Where should pork barrel scam thieves be jailed? In the bickering, did we overlook “another green revolution that is stirring the world’s paddy fields again”—a revolution prompted by new seeds crafted in Los Baños, Laguna?
The International Rice Research Institute (IRRI) developed a seed that had a genetic sequence bred into it, The Economist reports. Five million farmers worldwide now plant the flood-tolerant “Sub 1.”
Rice is the first cereal crop ever to be sequenced. Breeders found the genes for flood resistance in a variety from eastern India and transferred them worldwide. It’s now proliferating faster than new rice varieties released during the heady early days of the first green revolution in the 1960s. That transformed Asia from a hungry continent into one that could think beyond the next harvest, The Economist notes, and even projecting that a “second green revolution… should complete the first one, mainly by bringing benefits to the poorest, who missed out the first time round.”
The next seeds to be crafted are to tolerate drought, salinity and extreme heat, says IRRI director Bob Zeigler. If successful, they could “revolutionize cultivation of mankind’s most important source of calories.” But breakthroughs not guaranteed.
Rice is pivotal in Asia. More than half a billion indigents depend on rice. The Economist puts it this way: “It is rice or nothing. And if there are problems with rice, there are problems with everything”—including riots.
Thus, the Philippines racked up a 71-percent jump in rice imports. This will spur a new high for global rice trade, according to the Food and Agriculture Organization’s “Rice Market Monitor Report.”
The National Food Authority called for tenders for a total of 800,000 metric tons of rice to be imported, the biggest volume in a year during the Aquino administration. Over 400,000 metric tons were unloaded as part of a December tender. The Philippines accounts for the eighth largest import-volume worldwide in 2014.
The dwarf IR8 came on stream early 1960s. China then was reeling from the “Great Leap Forward’s” famine. India teetered on starvation’s edge. Famines are now nightmares of the past. In affluent Asian countries, like Japan and South Korea, rice consumption per person plateaued.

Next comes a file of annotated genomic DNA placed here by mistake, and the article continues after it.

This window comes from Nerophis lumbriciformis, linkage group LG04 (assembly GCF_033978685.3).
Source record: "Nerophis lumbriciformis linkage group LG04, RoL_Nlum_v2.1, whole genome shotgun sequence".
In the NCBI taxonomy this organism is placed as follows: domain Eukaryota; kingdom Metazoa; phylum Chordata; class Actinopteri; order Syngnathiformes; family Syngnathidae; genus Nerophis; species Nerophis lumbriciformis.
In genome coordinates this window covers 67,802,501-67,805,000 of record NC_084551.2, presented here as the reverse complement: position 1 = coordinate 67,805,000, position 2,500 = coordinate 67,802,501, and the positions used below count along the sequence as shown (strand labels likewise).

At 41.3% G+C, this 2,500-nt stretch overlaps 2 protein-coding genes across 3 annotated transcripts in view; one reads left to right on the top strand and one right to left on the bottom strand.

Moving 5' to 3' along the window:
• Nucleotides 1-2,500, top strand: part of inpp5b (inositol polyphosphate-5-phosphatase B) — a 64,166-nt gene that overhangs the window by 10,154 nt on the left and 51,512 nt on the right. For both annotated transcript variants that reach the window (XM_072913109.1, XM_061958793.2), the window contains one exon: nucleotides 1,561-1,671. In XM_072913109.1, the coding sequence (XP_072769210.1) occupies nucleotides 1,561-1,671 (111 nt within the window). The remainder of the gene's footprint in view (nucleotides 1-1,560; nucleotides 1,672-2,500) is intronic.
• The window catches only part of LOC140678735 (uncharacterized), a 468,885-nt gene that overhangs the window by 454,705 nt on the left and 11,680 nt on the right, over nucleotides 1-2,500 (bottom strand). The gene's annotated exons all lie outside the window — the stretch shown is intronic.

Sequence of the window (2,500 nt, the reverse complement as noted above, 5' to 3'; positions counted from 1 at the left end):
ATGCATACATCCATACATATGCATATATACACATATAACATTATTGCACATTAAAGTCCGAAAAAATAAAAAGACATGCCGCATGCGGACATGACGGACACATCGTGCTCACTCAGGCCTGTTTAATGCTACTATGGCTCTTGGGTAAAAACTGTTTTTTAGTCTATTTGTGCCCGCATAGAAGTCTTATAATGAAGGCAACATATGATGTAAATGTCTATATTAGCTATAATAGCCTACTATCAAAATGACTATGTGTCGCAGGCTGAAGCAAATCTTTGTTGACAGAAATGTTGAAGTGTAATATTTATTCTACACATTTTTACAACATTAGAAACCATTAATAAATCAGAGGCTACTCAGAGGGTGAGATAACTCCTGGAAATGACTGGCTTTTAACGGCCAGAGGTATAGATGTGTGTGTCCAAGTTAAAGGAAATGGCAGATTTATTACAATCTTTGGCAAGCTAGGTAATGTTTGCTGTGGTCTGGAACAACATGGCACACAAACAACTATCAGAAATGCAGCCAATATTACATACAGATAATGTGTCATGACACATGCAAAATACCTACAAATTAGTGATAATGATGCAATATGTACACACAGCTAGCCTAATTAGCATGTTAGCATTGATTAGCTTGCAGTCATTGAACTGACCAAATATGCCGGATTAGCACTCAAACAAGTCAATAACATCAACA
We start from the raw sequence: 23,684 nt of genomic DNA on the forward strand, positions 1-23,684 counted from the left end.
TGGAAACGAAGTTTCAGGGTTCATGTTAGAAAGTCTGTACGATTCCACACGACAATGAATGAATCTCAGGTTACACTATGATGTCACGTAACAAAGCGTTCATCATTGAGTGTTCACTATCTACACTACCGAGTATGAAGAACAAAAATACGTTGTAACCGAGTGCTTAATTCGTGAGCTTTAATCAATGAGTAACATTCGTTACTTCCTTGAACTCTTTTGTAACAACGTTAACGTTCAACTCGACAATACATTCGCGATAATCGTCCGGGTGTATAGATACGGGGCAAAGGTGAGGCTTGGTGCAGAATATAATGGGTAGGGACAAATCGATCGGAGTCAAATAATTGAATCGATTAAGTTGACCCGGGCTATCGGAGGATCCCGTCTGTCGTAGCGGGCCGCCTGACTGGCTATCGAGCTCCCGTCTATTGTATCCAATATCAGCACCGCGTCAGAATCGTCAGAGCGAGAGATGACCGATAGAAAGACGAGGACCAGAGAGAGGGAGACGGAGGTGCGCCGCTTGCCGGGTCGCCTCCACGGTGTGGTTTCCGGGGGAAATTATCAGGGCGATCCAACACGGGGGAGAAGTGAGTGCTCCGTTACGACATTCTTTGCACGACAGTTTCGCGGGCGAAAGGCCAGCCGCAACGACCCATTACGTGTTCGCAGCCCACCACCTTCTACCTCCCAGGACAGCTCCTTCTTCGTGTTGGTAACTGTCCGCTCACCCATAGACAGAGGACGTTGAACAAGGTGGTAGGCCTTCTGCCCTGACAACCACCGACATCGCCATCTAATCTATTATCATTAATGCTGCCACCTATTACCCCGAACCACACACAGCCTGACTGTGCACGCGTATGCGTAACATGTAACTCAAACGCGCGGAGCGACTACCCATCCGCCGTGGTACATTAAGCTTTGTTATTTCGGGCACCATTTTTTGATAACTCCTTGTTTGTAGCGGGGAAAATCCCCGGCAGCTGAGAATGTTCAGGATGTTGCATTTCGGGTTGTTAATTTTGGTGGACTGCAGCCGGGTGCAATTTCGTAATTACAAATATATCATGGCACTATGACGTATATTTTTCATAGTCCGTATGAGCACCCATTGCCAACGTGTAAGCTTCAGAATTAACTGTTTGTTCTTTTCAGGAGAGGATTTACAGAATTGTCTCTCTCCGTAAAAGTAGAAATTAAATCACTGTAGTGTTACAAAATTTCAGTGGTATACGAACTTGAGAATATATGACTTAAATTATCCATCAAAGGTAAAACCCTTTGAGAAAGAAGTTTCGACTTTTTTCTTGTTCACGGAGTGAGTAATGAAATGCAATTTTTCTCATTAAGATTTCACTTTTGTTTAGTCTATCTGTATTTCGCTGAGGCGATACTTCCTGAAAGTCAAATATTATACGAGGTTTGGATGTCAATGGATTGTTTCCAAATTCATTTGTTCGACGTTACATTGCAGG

The world’s rice bowls are the deltas of Asia’s great rivers. These are subject to changing floods, rising salinity and growing heat stress. Climate change is sometimes scoffed at as just the new problem kid on the block.
Despite slumping fertility rates here, overall head counts are still rising. So is demand for rice. Africans tuck away 20 percent more rice yearly. Given current world population forecasts, total rice consumption—now under 450 million tons—will surge to 555 million tons by 2035. Rice yields are rising too—but at barely half that pace.
Output per hectare is stalling and, in some places, falling as pests and diseases take their toll. Yields in experimental IRRI plots slumped by 0.8 percent a year. Global warming shrivels harvests. Rising sea levels are seeping into Asian deltas. And water is scarce everywhere. Urban sprawl paves over farm lands as Metro Manila environmental experience underscores.
In Asia, farms are often less than 2-hectare slivers. They’ve shrank further over the past three decades as more farmers scram into ill-prepared cities. In contrast, technological change has enlarged farms in America and Europe. The “proliferation of efficient rental markets” that victimize small cultivators.
Importers in Indonesia and exporters like those in Thailand pay farmers above the world rice prices. Thailand’s scheme was so excessive it ran out of bahts this year. That stoked the continuing Bangkok street riots that led to the ouster of Prime Minister Yingluck Shinawatra’s government.
Aside from new seeds tailored to dry, flooded or salty environments, scientists seek to boost the nutritional content of rice, not merely calories. Can these innovations be melded into earlier efforts?
The “golden rice” project tries to genetically lace additional vitamin A into the grains. Five trial plots of golden rice in Bicol, developed by scientists to help those afflicted with vitamin A deficiency, were vandalized by 400 protestors in 2013, reports BBC environment correspondent Matt McGrath. The crop was then “weeks away from being submitted for a safety evaluation.”
The golden rice project started in 1993 by researchers with funding from the Rockefeller Foundation. A cup of golden rice could provide half an adult’s recommended vitamin A daily intake, the researchers estimate. Field trials are carried out in the Philippines under the auspices of IRRI and the Philippine Rice Research Institute, the local research body.
The attackers were members of a group called Sikwal-GMO. They claimed the rice trial was both a danger to human health and biodiversity. The scientists disagree, saying: Development of the modified rice remains critical as 1.7 million Filipino children, under age five, are hobbled by vitamin A deficiency.
“Filipinos share one common item in our everyday existence: rice,” National Scientist Gelia Castillo wrote in her book on a cereal that makes or breaks presidents. “Rice In Our Life” reviewed three decades of studies into rice that was sown, between 6,000 BC and 400 AD, in different places—from Ifugao to Lucena. “Seared deep in the psyche of Filipino politicians are crises when we could not find rice, even if we had the money to buy it.”
Ayaw magsaligan ring tiyan, sa ana’t ibang taegsan, an Aklan proverb says. “Don’t count on someone else’s rice bin for what you eat.”